The protracted writers' strike is proving to be good--even profitable--business for the television networks, which will reap short-term benefits from scuttling their prime-time season. Dramatic reductions in program costs before the full impact of anticipated ad revenue declines could result in quarterly double-digit profit gains, especially for CBS. The next several quarterly earnings reports by CBS, News Corp., Walt Disney Co. and GE will reveal the strike's unintended consequence: a network mini-boon.
The growth of online video is intensifying in the long shadow of recorded music's hard-learned lessons about how not to transition into an age of digital interactivity. The extent to which digital video is destined to repeat or avoid recorded music's mistakes is unclear. If the latest developments are any indication, there is plenty of room for both.
Say what you will about the strike. Made-for-online video costs can be better recouped using a CPM model for Internet-oriented programs produced for between $200,000 and $500,000 per average 10-minute episode. Compare that with the conventional $2 million it can cost to produce a 30-minute episode of prime-time television. Such irresistible economics will singlehandedly alter the business over time.
Media companies are in a valuation nightmare. Their problem: being valued almost exclusively on old models and metrics, while not yet reaping the balance-sheet benefits of an unfolding digital nirvana. Their challenge: to accurately assess their stagnating traditional businesses and rising revenue streams while shaping growth prospects. There's no time to waste: Earnings multiples for media stocks are at historic lows.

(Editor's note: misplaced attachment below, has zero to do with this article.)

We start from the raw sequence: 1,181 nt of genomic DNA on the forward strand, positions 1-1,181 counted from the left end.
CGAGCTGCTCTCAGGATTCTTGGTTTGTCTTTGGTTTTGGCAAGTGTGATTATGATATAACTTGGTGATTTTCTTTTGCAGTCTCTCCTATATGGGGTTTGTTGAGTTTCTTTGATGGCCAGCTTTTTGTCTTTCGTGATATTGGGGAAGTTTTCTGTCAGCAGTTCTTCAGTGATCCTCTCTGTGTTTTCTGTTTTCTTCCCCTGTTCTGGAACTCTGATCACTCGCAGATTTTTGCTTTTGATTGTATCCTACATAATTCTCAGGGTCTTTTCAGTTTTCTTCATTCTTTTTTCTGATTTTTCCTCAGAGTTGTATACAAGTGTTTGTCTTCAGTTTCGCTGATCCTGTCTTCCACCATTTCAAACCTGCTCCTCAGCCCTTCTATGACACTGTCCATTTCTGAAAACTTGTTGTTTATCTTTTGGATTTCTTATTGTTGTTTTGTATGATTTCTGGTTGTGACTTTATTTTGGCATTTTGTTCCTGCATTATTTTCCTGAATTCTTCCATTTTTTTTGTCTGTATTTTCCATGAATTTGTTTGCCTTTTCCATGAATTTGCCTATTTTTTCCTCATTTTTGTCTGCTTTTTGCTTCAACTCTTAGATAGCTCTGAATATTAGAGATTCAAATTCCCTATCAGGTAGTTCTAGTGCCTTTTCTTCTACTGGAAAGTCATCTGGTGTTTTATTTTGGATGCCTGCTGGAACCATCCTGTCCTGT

The importance of studying and responding to consumer use of traditional and new digital media has reached a critical juncture. The widening gap between assuming and knowing media habits can be a make-or-break difference for businesses--especially in recessionary times. It's time to drill into consumer need--and make sure every demo--from Gen Yers to seniors--is served.
The American people put the "me" back into media by shaping the roller-coaster outcome of this week's New Hampshire presidential primary. It was a vivid reminder in the digital age that the most effective interactivity is the handshake. It is evidence that local constituents rule. Now local broadcasters need to reinvent ties to constituents utilizing all available digital tools. The CBS News alliance with Digg is a simple move in the right direction.
Just as the long-anticipated Internet-bypass is materializing, the cable and satellite distributors most threatened are shifting their content offerings into high gear to the cheers of many Wall Street analysts. It is one of the more intriguing paradoxes to watch unfold this year.
Media-related companies are being forced by economic adversity to devise more compelling content, interactive activities, user interfaces and storage options in a lucrative, connection-driven environment. That digital problem-solving 101 is the thread binding the $120 billion consumer electronics industry being showcased in Las Vegas this week. It's also known as a lesson in survival.